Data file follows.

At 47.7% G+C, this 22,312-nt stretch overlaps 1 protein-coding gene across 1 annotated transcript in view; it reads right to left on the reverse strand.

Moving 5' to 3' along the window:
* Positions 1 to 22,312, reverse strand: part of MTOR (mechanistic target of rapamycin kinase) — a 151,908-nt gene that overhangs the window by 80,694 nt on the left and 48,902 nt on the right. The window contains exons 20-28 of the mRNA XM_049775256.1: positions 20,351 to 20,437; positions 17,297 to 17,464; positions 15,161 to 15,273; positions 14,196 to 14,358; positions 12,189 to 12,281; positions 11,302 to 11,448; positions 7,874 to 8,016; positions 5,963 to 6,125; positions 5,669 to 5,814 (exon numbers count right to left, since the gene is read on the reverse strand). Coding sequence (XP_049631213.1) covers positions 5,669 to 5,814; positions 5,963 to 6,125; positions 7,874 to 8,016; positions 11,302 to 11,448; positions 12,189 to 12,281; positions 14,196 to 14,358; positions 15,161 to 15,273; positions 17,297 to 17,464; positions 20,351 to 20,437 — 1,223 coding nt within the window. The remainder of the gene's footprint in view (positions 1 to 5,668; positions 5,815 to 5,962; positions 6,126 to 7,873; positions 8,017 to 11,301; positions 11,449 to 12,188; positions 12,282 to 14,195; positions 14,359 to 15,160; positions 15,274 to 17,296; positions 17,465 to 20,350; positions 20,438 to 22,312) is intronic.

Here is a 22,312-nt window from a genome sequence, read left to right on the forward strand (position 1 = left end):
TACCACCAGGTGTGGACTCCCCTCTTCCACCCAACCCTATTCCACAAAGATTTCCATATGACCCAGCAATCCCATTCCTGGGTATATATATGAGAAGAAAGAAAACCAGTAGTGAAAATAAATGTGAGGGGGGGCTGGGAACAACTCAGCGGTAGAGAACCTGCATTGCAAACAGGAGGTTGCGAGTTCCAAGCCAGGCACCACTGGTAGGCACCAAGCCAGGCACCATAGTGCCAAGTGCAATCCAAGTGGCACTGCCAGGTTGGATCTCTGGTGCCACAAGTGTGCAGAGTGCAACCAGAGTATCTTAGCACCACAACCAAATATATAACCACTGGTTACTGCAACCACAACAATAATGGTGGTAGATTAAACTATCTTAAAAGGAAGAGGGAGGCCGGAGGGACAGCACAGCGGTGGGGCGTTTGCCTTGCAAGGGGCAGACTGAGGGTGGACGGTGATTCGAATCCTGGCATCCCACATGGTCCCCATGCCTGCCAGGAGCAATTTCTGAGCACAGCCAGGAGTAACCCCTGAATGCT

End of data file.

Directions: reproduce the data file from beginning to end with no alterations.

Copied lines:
At 47.7% G+C, this 22,312-nt stretch overlaps 1 protein-coding gene across 1 annotated transcript in view; it reads right to left on the reverse strand.

Moving 5' to 3' along the window:
* Positions 1 to 22,312, reverse strand: part of MTOR (mechanistic target of rapamycin kinase) — a 151,908-nt gene that overhangs the window by 80,694 nt on the left and 48,902 nt on the right. The window contains exons 20-28 of the mRNA XM_049775256.1: positions 20,351 to 20,437; positions 17,297 to 17,464; positions 15,161 to 15,273; positions 14,196 to 14,358; positions 12,189 to 12,281; positions 11,302 to 11,448; positions 7,874 to 8,016; positions 5,963 to 6,125; positions 5,669 to 5,814 (exon numbers count right to left, since the gene is read on the reverse strand). Coding sequence (XP_049631213.1) covers positions 5,669 to 5,814; positions 5,963 to 6,125; positions 7,874 to 8,016; positions 11,302 to 11,448; positions 12,189 to 12,281; positions 14,196 to 14,358; positions 15,161 to 15,273; positions 17,297 to 17,464; positions 20,351 to 20,437 — 1,223 coding nt within the window. The remainder of the gene's footprint in view (positions 1 to 5,668; positions 5,815 to 5,962; positions 6,126 to 7,873; positions 8,017 to 11,301; positions 11,449 to 12,188; positions 12,282 to 14,195; positions 14,359 to 15,160; positions 15,274 to 17,296; positions 17,465 to 20,350; positions 20,438 to 22,312) is intronic.

Here is a 22,312-nt window from a genome sequence, read left to right on the forward strand (position 1 = left end):
TACCACCAGGTGTGGACTCCCCTCTTCCACCCAACCCTATTCCACAAAGATTTCCATATGACCCAGCAATCCCATTCCTGGGTATATATATGAGAAGAAAGAAAACCAGTAGTGAAAATAAATGTGAGGGGGGGCTGGGAACAACTCAGCGGTAGAGAACCTGCATTGCAAACAGGAGGTTGCGAGTTCCAAGCCAGGCACCACTGGTAGGCACCAAGCCAGGCACCATAGTGCCAAGTGCAATCCAAGTGGCACTGCCAGGTTGGATCTCTGGTGCCACAAGTGTGCAGAGTGCAACCAGAGTATCTTAGCACCACAACCAAATATATAACCACTGGTTACTGCAACCACAACAATAATGGTGGTAGATTAAACTATCTTAAAAGGAAGAGGGAGGCCGGAGGGACAGCACAGCGGTGGGGCGTTTGCCTTGCAAGGGGCAGACTGAGGGTGGACGGTGATTCGAATCCTGGCATCCCACATGGTCCCCATGCCTGCCAGGAGCAATTTCTGAGCACAGCCAGGAGTAACCCCTGAATGCT